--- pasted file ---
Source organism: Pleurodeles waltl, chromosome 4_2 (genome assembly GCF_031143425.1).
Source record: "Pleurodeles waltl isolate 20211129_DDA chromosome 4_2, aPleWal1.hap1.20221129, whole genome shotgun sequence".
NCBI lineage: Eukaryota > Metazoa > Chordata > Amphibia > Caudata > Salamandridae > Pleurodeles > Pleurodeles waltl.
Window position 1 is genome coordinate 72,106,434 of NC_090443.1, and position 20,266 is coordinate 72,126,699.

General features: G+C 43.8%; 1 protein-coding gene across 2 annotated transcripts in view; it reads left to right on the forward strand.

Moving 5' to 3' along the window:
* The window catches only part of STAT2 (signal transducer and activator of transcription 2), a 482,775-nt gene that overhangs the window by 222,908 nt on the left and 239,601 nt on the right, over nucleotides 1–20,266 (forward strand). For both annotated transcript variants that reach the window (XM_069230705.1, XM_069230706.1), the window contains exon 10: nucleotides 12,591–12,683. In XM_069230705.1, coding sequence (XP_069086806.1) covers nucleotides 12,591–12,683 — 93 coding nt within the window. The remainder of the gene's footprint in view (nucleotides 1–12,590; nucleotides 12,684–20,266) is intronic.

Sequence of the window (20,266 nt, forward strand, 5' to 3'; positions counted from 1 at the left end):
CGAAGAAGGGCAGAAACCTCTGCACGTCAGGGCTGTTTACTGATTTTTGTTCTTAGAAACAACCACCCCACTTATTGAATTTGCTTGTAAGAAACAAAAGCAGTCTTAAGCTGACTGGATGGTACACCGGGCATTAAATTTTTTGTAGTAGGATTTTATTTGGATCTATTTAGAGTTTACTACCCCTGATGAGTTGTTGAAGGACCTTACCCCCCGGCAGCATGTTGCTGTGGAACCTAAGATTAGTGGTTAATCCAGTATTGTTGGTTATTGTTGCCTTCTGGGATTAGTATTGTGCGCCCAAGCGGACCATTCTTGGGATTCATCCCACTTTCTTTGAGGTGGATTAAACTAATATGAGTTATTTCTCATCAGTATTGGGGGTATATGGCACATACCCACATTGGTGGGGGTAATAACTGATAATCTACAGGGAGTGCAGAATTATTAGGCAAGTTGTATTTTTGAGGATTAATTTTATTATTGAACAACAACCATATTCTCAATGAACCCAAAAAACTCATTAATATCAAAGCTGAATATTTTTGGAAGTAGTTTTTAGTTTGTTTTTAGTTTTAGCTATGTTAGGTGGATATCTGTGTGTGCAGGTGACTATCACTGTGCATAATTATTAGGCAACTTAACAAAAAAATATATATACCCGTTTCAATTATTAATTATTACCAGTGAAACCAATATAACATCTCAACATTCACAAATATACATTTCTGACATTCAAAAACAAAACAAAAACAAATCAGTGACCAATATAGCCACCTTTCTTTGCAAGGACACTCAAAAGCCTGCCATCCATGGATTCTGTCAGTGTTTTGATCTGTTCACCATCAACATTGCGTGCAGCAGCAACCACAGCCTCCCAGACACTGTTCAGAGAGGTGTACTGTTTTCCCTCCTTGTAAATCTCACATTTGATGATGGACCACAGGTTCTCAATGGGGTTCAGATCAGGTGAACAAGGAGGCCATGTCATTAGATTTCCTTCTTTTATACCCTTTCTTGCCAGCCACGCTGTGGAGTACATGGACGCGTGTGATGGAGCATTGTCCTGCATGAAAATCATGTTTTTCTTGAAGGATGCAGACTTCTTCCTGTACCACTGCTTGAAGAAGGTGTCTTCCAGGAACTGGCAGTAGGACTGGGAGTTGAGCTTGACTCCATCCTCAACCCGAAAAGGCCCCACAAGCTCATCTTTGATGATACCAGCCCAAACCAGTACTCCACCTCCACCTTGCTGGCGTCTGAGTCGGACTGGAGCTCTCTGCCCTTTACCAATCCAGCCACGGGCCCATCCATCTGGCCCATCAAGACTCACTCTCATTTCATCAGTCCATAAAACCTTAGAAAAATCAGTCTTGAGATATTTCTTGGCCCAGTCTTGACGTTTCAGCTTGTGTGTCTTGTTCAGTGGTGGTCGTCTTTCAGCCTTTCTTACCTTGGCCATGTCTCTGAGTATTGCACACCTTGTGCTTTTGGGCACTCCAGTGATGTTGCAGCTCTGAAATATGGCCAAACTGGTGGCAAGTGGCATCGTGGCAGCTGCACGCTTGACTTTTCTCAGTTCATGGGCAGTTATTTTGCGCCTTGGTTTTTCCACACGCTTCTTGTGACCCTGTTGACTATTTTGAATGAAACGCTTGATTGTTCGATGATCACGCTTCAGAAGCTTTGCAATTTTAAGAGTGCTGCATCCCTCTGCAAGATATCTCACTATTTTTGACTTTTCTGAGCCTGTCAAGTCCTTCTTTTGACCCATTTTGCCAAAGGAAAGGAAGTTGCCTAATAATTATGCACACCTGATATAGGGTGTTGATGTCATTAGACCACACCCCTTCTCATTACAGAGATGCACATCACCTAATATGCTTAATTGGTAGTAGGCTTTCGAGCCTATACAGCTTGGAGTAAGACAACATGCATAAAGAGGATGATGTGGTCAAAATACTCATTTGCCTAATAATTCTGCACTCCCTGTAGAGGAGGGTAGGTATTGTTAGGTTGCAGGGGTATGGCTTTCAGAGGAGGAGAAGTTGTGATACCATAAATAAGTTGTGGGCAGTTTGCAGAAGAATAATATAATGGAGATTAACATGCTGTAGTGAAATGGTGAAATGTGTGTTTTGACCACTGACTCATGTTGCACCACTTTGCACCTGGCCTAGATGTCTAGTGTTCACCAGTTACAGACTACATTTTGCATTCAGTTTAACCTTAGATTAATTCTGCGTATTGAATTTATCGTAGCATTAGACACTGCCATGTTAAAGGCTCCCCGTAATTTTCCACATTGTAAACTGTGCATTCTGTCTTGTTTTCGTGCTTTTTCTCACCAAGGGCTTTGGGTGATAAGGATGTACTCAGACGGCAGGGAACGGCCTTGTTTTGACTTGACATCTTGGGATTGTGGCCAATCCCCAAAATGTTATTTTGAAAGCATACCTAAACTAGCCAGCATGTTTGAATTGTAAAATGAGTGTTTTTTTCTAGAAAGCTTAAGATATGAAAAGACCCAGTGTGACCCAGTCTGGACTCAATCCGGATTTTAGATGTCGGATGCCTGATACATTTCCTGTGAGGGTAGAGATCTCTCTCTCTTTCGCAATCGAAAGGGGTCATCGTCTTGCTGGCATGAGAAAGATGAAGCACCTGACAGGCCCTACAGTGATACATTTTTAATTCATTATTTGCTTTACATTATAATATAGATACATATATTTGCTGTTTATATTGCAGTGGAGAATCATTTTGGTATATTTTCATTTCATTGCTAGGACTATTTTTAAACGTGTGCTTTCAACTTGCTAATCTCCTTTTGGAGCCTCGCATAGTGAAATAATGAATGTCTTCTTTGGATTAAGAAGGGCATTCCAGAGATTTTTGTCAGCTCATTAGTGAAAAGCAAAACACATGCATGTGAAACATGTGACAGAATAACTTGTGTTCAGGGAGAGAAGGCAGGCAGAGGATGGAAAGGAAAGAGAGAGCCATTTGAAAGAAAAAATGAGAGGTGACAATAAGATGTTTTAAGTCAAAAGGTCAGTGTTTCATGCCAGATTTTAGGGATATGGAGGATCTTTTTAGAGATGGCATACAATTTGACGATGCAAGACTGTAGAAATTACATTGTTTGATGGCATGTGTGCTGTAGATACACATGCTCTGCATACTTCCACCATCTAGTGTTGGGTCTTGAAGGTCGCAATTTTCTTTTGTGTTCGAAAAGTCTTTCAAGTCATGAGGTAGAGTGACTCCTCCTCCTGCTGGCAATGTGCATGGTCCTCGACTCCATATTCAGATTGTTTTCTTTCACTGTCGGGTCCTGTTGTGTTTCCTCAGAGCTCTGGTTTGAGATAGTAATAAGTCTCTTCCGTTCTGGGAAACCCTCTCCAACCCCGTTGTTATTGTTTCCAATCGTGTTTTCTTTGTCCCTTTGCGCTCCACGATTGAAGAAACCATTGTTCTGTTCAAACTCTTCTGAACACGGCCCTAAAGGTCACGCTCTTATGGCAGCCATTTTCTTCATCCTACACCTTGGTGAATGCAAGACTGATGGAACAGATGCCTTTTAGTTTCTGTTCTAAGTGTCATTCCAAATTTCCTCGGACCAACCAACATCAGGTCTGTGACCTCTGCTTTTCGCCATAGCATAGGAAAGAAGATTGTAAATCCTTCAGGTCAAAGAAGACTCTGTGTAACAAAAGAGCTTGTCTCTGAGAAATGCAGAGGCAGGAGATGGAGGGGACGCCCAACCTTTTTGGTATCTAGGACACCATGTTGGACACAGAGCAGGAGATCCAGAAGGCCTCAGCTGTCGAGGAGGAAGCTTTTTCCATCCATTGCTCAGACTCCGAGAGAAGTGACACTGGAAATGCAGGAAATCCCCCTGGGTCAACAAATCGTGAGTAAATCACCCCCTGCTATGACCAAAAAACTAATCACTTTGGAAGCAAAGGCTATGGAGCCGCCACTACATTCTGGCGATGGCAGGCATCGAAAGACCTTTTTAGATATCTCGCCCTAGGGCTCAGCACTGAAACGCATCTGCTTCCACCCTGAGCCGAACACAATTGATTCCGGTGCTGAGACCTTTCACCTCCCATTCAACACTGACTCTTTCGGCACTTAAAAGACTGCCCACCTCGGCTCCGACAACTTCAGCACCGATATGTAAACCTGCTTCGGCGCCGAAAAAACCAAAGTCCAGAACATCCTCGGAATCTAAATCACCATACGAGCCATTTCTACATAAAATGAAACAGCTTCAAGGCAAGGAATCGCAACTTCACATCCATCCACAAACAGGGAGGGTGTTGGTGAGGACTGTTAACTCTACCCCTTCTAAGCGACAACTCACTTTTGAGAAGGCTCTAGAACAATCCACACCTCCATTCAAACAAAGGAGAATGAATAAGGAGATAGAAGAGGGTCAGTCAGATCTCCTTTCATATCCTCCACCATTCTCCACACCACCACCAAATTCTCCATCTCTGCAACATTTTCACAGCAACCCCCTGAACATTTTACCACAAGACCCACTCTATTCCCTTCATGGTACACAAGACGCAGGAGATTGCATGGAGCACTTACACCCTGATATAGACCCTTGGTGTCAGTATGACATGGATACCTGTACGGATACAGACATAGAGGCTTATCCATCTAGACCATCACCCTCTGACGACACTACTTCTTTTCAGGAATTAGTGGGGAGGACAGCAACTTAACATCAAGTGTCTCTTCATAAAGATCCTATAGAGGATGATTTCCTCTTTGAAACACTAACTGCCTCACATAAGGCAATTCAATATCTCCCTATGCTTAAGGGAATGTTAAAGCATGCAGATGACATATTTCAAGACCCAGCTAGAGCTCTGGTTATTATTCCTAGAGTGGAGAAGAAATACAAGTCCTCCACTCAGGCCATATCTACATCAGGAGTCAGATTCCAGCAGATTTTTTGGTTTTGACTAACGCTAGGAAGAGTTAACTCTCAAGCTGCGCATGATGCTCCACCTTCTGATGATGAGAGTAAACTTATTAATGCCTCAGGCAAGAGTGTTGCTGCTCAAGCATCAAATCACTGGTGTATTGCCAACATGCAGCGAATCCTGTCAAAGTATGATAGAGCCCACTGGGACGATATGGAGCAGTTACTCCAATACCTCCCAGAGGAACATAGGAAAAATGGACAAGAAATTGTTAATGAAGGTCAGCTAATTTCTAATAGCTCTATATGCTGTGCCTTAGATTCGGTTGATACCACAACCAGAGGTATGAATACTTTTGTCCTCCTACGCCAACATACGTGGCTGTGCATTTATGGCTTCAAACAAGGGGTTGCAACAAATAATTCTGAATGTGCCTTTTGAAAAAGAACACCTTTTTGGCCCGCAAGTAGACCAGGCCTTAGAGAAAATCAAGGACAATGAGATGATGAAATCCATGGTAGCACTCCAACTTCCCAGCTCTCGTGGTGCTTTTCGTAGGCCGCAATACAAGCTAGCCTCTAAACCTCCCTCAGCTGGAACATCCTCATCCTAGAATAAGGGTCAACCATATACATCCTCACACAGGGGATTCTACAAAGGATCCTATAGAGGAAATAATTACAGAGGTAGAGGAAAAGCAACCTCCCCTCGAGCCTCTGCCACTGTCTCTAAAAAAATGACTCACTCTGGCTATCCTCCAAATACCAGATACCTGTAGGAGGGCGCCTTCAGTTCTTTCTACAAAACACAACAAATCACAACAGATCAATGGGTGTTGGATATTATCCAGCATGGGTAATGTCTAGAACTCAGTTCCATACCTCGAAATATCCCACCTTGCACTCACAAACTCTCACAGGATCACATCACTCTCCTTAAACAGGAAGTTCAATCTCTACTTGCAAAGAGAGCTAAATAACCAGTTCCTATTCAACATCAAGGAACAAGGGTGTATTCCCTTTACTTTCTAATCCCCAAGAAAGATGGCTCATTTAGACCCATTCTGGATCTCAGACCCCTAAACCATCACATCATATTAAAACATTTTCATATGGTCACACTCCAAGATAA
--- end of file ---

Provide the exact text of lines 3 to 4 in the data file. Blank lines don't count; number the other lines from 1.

NCBI lineage: Eukaryota > Metazoa > Chordata > Amphibia > Caudata > Salamandridae > Pleurodeles > Pleurodeles waltl.
Window position 1 is genome coordinate 72,106,434 of NC_090443.1, and position 20,266 is coordinate 72,126,699.